on May 12, 2000 by Mike Kerrigan
   The writing team of Scott Alexander and Larry Karaszewski has penned three of the best movies of the '90s--"Man on the Moon," "The People vs. Larry Flynt" and "Ed Wood". Norm Macdonald has a well-defined and popular persona of an amoral and irreverent but likable schemer. So how come they couldn't come up with something better than this road kill of a movie?

   And there's more. How did they manage to involve class acts like Danny DeVito, Elaine Stritch and Daniel Benzali in their folly? Surely there can't be that many incriminating photos out there.

   Macdonald, straying far from his character comfort zone, plays the put-upon butler of a witchy tycoon. The hired hand is treated like a dog, or rather much worse than his mistress' pampered pooch. The Norm we know and love from movies ("Dirty Work") and TV (ABC's "Norm") would have told his employer where to stick her job, but then there would have been no "Screwed"--which would have been best for all concerned. Instead, there's a pathetic plot about kidnapping the dog for ransom, which veers off in convoluted and totally pointless directions. There is one brief promise of salvation with the introduction of Danny DeVito's creepy character--a morgue attendant with an impressive collection of things found inside corpses. Think Louis DePalma meets Frankenstein. But he's not given the opportunity to go anywhere with it.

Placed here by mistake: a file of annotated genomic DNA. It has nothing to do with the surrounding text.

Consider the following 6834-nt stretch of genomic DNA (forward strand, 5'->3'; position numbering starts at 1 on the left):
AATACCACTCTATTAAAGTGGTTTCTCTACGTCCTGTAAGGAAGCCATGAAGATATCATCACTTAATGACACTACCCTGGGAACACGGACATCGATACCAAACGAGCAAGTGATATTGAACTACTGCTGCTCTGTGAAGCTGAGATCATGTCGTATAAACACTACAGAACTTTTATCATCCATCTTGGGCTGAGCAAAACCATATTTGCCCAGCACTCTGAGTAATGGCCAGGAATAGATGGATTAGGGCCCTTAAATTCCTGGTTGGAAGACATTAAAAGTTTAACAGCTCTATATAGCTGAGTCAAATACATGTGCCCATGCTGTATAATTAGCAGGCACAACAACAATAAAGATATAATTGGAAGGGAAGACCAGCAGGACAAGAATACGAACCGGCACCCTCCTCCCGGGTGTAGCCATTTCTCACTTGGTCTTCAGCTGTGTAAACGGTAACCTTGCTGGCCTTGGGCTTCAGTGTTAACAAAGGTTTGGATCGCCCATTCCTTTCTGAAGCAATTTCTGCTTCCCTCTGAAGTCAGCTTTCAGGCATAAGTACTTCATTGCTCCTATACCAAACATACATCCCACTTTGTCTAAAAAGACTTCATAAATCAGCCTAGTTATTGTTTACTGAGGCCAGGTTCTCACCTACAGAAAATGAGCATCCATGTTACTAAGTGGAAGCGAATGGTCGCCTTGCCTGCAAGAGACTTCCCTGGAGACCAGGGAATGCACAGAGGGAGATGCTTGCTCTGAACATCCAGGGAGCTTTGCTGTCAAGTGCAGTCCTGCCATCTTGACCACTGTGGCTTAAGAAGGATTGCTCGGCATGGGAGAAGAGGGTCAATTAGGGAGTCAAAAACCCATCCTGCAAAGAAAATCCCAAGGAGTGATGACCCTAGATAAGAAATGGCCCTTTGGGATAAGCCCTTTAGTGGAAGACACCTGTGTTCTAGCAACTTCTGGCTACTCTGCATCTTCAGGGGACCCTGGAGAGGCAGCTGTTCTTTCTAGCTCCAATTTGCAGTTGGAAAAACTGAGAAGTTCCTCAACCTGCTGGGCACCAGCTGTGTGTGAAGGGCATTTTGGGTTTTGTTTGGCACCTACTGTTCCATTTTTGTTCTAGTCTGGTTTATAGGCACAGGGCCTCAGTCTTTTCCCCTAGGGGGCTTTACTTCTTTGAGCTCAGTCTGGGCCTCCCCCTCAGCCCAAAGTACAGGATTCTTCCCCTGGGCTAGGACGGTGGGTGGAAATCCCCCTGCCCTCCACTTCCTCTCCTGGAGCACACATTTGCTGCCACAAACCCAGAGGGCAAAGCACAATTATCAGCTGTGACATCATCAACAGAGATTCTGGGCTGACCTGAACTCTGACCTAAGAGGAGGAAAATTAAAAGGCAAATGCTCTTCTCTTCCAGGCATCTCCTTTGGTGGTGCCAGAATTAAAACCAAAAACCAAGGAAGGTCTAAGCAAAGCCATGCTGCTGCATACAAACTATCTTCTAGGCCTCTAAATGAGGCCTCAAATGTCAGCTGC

The real tragedy is that there are no laughs--nothing remotely amusing. The closest it gets is naming the characters almost after presidents. There's Willard Fillmore, Grover Cleaver and Rusty B. Hayes. And the cop is called--wait for it--Tom Dewey. It might not be exactly side-splitting to suggest that audiences forking over their money expecting to be entertained are getting exactly what the title promises. But it would be funnier than the film.    Starring Norm Macdonald, Dave Chappelle and Danny DeVito. Directed and written by Scott Alexander and Larry Karaszewski. Produced by Robert Simonds. A Universal release. Comedy. Rated PG-13 for crude and sex-related humor, nudity, language, some violence and brief drug content. Running time: 81 min.

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